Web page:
Consultant for writers on crime, police, & court procedures.

Saturday, September 27, 2014

ABCs of AMMO, BULLETS and CARTRIDGES

Firearms terminology confuses many writers.  Sue Grafton, a superstar in the world of crime fiction, was blasted by many readers when she equipped her private eye Kinsey Millhone with a measly .32 caliber pistol when any self-respecting ex-cop would carry a .357, 9mm, .40 cal—anything but never a .32.

Confusing “revolver” and “pistol” is a classic mistake. Pistol usually refers to any handgun not a revolver, primarily large capacity, semi-automatic handguns.  Having a revolver eject spent shells onto the ground will prompt snorts of derision from educated readers.

The revolver vs. pistol issue was covered in an earlier blog post, so I’ll move on to some terms related to ammunition that could be used in your story:

Caliber – the dimension of the bullet. Sometimes measured in hundredths of an inch like .38 caliber, sometimes in millimeters (9mm).

Cartridge – complete unfired ammunition consisting of a cartridge case, powder charge, bullet and primer. This is what you load in your firearm. 
common pistol cartridges
Bullet – the projectile attached to the front of a cartridge.  This is what is fired from your firearm.
The bullet is the projectile that is fired at the target. The exterior is often a copper or      
brass jacket covering lead and other metals.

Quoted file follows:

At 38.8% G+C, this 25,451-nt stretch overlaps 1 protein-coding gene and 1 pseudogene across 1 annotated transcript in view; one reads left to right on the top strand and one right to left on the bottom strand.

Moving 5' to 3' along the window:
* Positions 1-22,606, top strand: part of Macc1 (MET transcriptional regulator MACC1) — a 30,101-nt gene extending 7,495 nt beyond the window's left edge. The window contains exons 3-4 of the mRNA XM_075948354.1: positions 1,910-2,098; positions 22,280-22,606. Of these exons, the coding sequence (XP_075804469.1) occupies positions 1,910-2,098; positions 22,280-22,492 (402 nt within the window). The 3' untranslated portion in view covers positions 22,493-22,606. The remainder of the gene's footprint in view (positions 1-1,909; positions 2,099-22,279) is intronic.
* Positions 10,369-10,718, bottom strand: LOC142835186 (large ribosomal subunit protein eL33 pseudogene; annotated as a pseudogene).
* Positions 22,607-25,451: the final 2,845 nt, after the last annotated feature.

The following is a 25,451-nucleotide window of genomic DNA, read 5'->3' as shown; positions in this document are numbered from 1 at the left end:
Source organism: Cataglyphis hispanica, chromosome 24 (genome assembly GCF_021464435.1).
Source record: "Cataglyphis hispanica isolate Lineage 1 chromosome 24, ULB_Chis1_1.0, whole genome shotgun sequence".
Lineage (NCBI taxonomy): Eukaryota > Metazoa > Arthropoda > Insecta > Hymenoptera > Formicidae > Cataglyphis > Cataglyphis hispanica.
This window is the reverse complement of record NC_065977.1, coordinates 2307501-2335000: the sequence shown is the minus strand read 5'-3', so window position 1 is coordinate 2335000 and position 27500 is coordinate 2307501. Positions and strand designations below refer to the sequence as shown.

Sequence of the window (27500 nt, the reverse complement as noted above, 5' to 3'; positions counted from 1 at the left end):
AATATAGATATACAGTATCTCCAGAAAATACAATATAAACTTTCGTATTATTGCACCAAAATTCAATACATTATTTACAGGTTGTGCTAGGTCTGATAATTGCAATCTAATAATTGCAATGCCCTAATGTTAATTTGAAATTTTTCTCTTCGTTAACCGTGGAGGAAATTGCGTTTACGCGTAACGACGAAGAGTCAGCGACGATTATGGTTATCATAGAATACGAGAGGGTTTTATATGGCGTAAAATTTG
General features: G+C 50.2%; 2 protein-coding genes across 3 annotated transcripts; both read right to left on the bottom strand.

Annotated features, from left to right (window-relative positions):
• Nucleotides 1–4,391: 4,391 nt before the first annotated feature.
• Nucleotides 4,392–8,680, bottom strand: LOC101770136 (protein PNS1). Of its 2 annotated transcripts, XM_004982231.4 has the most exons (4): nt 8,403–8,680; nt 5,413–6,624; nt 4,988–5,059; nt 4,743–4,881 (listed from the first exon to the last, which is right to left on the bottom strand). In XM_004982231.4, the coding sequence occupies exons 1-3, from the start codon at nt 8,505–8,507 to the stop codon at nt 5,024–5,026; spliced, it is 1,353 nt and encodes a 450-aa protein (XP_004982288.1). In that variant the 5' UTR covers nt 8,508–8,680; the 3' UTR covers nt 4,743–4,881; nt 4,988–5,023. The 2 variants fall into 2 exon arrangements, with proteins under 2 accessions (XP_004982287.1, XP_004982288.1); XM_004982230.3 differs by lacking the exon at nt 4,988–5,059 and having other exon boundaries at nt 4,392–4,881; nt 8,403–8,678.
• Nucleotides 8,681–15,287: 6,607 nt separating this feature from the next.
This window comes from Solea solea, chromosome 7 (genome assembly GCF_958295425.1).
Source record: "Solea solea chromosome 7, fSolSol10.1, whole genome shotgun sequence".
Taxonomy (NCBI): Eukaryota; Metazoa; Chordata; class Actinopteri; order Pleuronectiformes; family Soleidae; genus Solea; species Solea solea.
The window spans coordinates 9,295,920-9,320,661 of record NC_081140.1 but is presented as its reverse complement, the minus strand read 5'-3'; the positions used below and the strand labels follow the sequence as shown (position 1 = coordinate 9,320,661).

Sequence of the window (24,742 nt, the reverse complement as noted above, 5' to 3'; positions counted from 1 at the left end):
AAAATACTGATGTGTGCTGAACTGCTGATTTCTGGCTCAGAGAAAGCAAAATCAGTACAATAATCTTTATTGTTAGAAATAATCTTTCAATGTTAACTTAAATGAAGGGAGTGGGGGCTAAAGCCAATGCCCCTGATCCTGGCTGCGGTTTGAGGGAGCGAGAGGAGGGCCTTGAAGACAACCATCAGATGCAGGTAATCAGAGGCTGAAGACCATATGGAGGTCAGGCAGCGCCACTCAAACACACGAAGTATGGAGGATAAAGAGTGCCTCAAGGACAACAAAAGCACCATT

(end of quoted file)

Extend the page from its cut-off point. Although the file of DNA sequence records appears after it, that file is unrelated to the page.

Bullet jacket – the copper or brass outer skin of a jacketed bullet. Sometimes portions of the jacket will fragment off when the bullet strikes an object.






Case - the portion of a cartridge containing the gunpowder. A pistol ejects the case when it is fired. For a revolver, you must physically remove the fired cases from the cylinder to reload. Cases are informally referred to as "hulls" or "brass."

Slug – while sometimes used to refer to a bullet, a slug is a lead projectile fired from a shotgun. Some shotgun shells contain numerous pellets. A slug shell contains only the large lead projectile.
comparison of 00 shotgun shell with slug

“00-buck” shell – shotgun shell referred to as “double ought buck” or “double ought buckshot.” The shotgun shell most commonly used by law enforcement. The shell contains nine .32 caliber lead pellets.

Wad or wadding – plastic, paper, or fiber disk that separates the powder from the shot in a shotgun shell. It is propelled out of the gun along with the pellets, sometimes into the target. The wad only travels a few yards, so drawing a line from the victim back to the wad and extending it will indicate the direction from which the shot was fired.

stippling around entry wound

Stippling – abrasions or ‘tattooing’ produced on the skin by gunpowder when the gun is fired from a short distance.  

GSR – a general term for gunshot (gunpowder) residue. A test for residue is abbreviated GSR.



Powder particles – sometimes visible, unburned gunpowder can be found on the clothing or body of a wounded person.


Magazine – a device for holding cartridges which is inserted into the grip of a pistol.  It is NOT a “clip.”
This is a magazine, not a 'clip.'

5 comments:

  1. Thanks Wesley. This is helpful information. I always thought a pistol and a revolver were the same thing.

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  2. Tammy, if you were writing about the 1800s, calling a 'revolver' a 'pistol' would be fine. But today, pistol usually refers to a semi-auto as opposed to a revolver.

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  3. No, this is a contemporary novel. Thanks again.

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